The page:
Dеar Scala,

```
scala> val f1: ((Int, Int)) => Int = { case (a, b) => a + b }
f1: ((Int, Int)) => Int = <function1>
scala> val f2: (Int, Int) => Int = { case (a, b) => a + b }
f2: (Int, Int) => Int = <function2>
```

huh?!

```
scala> f1(1, 2)
res2: Int = 3
```

Ok...

```
scala> def takesIntInt2Int(fun: (Int, Int) => Int) = fun(100, 200)
takesIntInt2Int: (fun: (Int, Int) => Int)Int
scala> def takesTuple2Int(fun: ((Int, Int)) => Int) = fun(100, 200)
takesTuple2Int: (fun: ((Int, Int)) => Int)Int
scala> takesIntInt2Int(f2)
res4: Int = 300
scala> takesIntInt2Int(f1)
<console>:10: error: type mismatch;
found : ((Int, Int)) => Int
required: (Int, Int) => Int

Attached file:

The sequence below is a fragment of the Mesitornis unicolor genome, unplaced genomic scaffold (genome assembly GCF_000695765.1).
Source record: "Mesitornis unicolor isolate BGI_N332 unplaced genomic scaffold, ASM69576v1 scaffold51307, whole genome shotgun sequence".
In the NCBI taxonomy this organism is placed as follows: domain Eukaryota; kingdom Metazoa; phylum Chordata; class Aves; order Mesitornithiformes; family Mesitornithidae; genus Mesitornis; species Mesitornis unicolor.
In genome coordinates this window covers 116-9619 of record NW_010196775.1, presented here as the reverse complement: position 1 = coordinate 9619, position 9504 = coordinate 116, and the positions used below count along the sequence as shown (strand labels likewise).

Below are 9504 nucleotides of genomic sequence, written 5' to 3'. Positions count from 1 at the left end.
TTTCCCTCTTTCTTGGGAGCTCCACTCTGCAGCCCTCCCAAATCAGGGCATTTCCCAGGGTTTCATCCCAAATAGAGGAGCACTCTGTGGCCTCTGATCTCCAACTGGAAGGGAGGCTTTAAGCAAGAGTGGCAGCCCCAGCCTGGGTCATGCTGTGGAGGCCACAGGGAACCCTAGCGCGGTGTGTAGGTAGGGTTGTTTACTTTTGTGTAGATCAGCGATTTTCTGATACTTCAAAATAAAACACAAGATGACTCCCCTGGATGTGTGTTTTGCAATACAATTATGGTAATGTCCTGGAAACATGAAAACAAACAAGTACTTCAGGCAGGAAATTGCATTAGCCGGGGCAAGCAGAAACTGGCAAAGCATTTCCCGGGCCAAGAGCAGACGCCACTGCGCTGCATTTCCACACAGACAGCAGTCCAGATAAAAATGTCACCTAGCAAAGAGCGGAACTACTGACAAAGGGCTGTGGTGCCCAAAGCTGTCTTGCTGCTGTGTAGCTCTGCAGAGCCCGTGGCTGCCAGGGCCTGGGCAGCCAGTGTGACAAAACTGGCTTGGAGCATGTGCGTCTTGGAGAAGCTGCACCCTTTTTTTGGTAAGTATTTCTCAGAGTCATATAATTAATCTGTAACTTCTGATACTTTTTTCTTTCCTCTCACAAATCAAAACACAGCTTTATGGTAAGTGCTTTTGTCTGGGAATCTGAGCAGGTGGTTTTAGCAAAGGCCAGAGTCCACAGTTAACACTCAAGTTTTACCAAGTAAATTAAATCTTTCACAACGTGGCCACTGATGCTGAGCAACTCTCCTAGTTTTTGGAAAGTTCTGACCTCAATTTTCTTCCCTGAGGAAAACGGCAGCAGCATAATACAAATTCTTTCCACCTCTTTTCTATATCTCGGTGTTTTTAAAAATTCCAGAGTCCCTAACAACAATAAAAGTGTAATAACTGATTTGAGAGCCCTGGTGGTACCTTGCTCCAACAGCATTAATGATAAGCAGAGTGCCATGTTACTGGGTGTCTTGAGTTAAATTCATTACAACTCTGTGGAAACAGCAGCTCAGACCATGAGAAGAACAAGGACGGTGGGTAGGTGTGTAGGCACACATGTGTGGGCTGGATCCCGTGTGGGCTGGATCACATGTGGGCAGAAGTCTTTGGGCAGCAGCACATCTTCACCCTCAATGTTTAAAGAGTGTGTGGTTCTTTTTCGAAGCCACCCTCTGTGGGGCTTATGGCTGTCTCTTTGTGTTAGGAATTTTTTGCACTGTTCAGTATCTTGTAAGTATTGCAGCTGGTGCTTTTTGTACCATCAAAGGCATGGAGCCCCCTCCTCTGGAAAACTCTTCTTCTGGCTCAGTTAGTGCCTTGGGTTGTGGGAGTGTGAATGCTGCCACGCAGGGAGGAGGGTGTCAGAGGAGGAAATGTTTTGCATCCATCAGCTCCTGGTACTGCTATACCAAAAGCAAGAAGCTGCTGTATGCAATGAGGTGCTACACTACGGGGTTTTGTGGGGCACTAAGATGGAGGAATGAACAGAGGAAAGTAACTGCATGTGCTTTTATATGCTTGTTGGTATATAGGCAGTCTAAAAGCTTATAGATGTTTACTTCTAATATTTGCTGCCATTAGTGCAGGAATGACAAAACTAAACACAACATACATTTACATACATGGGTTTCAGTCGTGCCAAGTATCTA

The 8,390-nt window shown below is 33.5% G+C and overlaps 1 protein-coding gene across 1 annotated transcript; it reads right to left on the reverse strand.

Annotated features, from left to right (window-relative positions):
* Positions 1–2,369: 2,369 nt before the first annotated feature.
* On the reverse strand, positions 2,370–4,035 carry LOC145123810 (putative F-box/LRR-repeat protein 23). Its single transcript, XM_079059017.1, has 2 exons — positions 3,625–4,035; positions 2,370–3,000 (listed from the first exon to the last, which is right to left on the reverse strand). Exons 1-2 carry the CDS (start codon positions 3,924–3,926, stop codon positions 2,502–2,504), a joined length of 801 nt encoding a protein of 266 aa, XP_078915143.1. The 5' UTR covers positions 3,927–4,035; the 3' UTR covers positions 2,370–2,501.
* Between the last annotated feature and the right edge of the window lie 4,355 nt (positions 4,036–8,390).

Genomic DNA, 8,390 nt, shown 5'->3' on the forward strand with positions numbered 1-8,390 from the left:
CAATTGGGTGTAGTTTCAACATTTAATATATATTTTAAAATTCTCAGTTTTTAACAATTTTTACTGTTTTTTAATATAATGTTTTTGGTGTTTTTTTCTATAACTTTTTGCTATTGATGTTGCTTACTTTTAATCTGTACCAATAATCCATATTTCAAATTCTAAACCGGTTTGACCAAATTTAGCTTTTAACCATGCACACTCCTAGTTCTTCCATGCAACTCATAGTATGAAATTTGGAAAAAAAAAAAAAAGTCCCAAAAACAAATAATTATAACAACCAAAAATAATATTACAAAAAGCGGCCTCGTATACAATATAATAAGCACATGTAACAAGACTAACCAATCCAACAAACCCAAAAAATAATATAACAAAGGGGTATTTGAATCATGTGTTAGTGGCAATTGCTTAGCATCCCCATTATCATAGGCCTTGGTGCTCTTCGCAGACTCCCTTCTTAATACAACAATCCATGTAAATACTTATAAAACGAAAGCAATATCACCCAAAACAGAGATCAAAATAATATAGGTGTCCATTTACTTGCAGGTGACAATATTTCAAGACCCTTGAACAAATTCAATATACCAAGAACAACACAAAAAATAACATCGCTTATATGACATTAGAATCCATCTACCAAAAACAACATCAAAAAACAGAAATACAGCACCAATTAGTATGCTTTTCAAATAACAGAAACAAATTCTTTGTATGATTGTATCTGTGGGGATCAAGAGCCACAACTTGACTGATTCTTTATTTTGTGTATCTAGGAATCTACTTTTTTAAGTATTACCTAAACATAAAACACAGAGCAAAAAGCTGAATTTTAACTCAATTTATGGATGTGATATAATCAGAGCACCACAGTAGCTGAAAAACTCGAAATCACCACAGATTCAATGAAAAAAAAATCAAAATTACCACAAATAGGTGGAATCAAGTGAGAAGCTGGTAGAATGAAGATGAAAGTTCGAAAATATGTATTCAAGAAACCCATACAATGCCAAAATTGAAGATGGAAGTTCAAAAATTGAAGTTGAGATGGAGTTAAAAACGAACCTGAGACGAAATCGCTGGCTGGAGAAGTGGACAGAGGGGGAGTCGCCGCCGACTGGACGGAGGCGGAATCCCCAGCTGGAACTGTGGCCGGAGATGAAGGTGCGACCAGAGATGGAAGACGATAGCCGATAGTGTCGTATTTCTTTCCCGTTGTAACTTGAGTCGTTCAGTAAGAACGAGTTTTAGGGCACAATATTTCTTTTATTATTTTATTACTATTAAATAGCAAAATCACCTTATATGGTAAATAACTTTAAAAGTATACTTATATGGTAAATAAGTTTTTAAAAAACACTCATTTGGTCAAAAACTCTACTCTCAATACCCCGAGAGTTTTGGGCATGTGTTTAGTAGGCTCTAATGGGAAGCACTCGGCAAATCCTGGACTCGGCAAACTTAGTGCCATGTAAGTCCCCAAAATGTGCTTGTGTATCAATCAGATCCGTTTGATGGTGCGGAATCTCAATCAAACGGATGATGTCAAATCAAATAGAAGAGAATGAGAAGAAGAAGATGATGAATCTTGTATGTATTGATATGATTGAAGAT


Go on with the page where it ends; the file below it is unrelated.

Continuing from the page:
takesIntInt2Int(f1)
^
scala> takesTuple2Int(f1)
res6: Int = 300
scala> takesTuple2Int(f2)
<console>:10: error: type mismatch;
found : (Int, Int) => Int
required: ((Int, Int)) => Int
takesTuple2Int(f2)
```

Right. And now, look at this!

```
scala> takesTuple2Int { case (a, b, c) => a + b + c }
<console>:9: error: constructor cannot be instantiated to expected type;
found : (T1, T2, T3)
required: (Int, Int)
takesTuple2Int { case (a, b, c) => a + b + c }
^
scala> takesIntInt2Int { case (a, b, c) => a + b + c }
<console>:9: error: constructor cannot be instantiated to expected type;
found : (T1, T2, T3)
required: (Int, Int)
takesIntInt2Int { case (a, b, c) => a + b + c }
```

Like, **srsly**? o_O Both result in `required: (Int, Int)`

error.

Why then use `case`

at all in such anonymous functions?